Family Day at Bayou Bend To celebrate International Museum Day (this time of year, the calendar is packed with this stuff), come to Bayou Bend for demonstrations of spinning, weaving and needlework. George Washington's mother will be on hand to talk about our first president's life as a little boy. (Not, of course, his real mother, but an amazingly lifelike representative.) Museum docents and other staff will also be answering questions today. This is the day to find out how precious objects are acquired and cared for. 1-5 p.m. Bayou Bend Collection and Gardens, 1 Westcott Street, 520-2600. Free, no reservations required.
Galveston Historic Homes Tour The 20th annual tour takes visitors through nine amazing houses dating from antebellum Texas through the turn of the century. "Each of these homes has a unique history," says Galveston Home Foundation executive director Betty Massy. "Some have survived occupation by Civil War combatants, devastating fires, Galveston's 1900 hurricane and, in many cases, years of abandonment and neglect."
The tour includes an illustrated Homes Tour catalog with a map and descriptions of each home. You can set your own pace and route, or take advantage of shuttle service. Noon-6 p.m. Tickets available at The Strand Visitor's Center, 2016 Strand, and at the 1859 Ashton Villa, 2328 Broadway, Galveston, (409) 762-TOUR or (713) 280-3907. $15.
Transit Appreciation Week There's an old Pogo strip in which Churchy La Femme, turtle and troubadour, urges his friends in the Okefenokee Swamp to observe "Farmers' Wash Day." Silly as it may sound, we may well have signed such a celebration into officialdom by now, what with Hallmark, special-interest groups and elected officials all crowding up the calendar. Likewise, "Transit Appreciation Week" may sound like a bad joke, but it's a good idea.
Ask around: if you have friends who work I'll bet you find at least one wage slave who took Park & Ride once, because of car repair or some such, and has been a faithful Metro rider ever since. If you work regular hours on a paved two-lane street, chances are good that you could enjoy the bus. Think of it -- free time to read, in the morning and afternoon. You could save big bucks on gas money and enjoy environmental moral high ground.
There are unique thrills, too, in Transit Appreciation Week. Captain Planet will appear at Metro RideStores on Tuesday, May 17 to give away posters, pop-up books and other Planeteer items. During Transit Appreciation Week, May 16-20, five bucks will get you a ticket good for all week and anywhere Metro goes. And, you might just get to travel elsewhere in the contiguous United States -- patrons who mail in their $5 passes by May 31 will be included in a drawing for two round-trip air tickets (be sure to print your name, address and phone on the pass before mailing it). Passes and contest details can be found at many grocery stores, all designated ticket outlets and Metro RideStores. Call 635-4000 for schedules and information.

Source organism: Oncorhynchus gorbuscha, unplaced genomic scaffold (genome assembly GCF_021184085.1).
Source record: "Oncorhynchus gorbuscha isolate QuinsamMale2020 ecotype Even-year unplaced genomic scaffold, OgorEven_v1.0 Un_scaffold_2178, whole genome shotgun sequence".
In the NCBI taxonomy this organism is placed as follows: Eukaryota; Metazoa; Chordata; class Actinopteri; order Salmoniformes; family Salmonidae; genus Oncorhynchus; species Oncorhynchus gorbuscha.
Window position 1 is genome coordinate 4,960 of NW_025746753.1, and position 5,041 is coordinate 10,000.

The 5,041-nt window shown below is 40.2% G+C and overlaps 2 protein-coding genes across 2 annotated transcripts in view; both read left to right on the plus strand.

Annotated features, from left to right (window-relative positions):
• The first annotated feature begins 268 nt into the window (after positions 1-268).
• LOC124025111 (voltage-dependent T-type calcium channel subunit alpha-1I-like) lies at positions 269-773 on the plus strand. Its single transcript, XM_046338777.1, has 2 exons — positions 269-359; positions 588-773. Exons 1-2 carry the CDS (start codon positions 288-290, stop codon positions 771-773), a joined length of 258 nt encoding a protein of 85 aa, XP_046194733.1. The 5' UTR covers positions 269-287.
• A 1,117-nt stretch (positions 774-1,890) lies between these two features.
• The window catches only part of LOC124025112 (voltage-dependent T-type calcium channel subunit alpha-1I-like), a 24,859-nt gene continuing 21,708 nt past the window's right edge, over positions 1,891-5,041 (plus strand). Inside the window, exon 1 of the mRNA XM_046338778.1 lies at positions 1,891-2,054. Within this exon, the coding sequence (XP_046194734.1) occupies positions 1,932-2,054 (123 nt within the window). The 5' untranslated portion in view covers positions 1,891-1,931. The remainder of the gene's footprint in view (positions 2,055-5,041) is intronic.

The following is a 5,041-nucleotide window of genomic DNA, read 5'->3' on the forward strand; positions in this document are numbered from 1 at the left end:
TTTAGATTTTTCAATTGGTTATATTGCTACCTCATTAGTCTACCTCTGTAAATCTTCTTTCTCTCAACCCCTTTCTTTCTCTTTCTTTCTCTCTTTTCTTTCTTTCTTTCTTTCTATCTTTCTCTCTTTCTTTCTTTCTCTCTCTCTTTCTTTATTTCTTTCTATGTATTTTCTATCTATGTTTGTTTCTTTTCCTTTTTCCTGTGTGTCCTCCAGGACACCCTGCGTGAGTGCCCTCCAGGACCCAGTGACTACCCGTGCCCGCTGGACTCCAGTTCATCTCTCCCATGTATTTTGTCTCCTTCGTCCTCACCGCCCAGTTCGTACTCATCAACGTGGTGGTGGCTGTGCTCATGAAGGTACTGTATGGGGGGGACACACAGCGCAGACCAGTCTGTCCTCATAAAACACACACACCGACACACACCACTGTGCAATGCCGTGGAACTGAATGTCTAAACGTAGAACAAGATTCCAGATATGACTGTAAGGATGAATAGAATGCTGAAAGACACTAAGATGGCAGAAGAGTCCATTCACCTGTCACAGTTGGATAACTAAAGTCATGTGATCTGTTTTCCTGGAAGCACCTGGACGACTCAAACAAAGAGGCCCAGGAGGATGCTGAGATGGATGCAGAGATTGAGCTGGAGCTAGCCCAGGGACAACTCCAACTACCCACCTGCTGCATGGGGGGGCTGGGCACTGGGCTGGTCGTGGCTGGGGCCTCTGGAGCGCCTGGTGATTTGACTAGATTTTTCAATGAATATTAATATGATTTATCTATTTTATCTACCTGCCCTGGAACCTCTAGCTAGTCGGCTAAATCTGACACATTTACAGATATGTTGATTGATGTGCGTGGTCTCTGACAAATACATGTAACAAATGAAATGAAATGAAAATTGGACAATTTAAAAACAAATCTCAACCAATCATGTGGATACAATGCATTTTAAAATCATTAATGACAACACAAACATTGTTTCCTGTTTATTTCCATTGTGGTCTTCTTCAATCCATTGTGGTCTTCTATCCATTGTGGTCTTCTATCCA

Life Through Time The Museum of Natural Science's expanded and improved paleontology exhibit opens today. Walk under the tail of a 20-ton herbivorous dinosaur, or feast your eyes on a raging battle scene with Tyrannosaurus Rex. More than 450 specimens will be on permanent display, and oh what a display it is. It's got a working waterfall, and elaborate murals and dioramas complement the fossils exhibited.
Life Through Time is designed to give visitors a sense that they're strolling through various times, beginning with Precambrian -- 4.5 billion years ago -- and marching on through the Paleozoic Era, the ever-popular Jurassic and right up to the fairly recent Cenozoic Era. (All Houston-area local fossils are from the Cenozoic Era. The swamp we live in was once home to Ice Age mammals such as the giant sloth and the giant armadillo. One of each, dug up along Brays Bayou in 1952, will be presented, and as you stare at the remains of these colossal creatures, remember that similar bones could be right in your own back yard.) 9 a.m.-6 p.m. Life Through Time is now a permanent exhibit at the Houston Museum of Natural Science, One Hermann Circle Drive, 639-4600. $3, $2 children under 12. (There's never an admission fee for members.)
The Modern Theater of Language Inprint Inc. presents prose and plays read by Alley Theatre company members. Before the reception, enjoy excerpts from Christopher Durang's Beyond Therapy, Eugene Ionesco's The Bald Soprano, David Mamet's Duck Variations, Eugene O'Neill's Long Day's Journey into Night, Harold Pinter's Applicant and Last to Go, Gertrude Stein's A List, Tom Stoppard's The Real Thing, Tennessee Williams' The Lady of Larkspur Lotion and, wrapping up this festival of modernity, Robert Wilson's Letter from Queen Victoria. The goal of this web of words is to benefit Inprint Inc., which will in turn do even more to promote writing and the appreciation of the literary arts in Houston. 7:30 p.m. Alley Theatre, Neuhaus Stage, 615 Texas Avenue, 521-2026. $20, $5 students.
Boatyard Tonight's always the night for comedy book-ended by jazz, under the low-slung roof of a long shed by the freeway. Dick Williams, who organized the show, says, "This venue survives on the interest of those who desire to see developing comedy, and the good will of comics who are willing to participate for little or no compensation." Comics say it's a great place to learn how to bomb. Although not always cheerfully. As one put it with a certain measure of rancor, "I was there working to six people who really didn't like me and the other tables were all fighting with each other." I say Pauly Shore would never have made it through a dues-paying process like this, and any true fan of the wacky arts would delight in seeing newbies develop their craft. And, it's not all amateur. Certain well-known former locals drop by to work on new material, to fool around, or just because they can't stand not going up.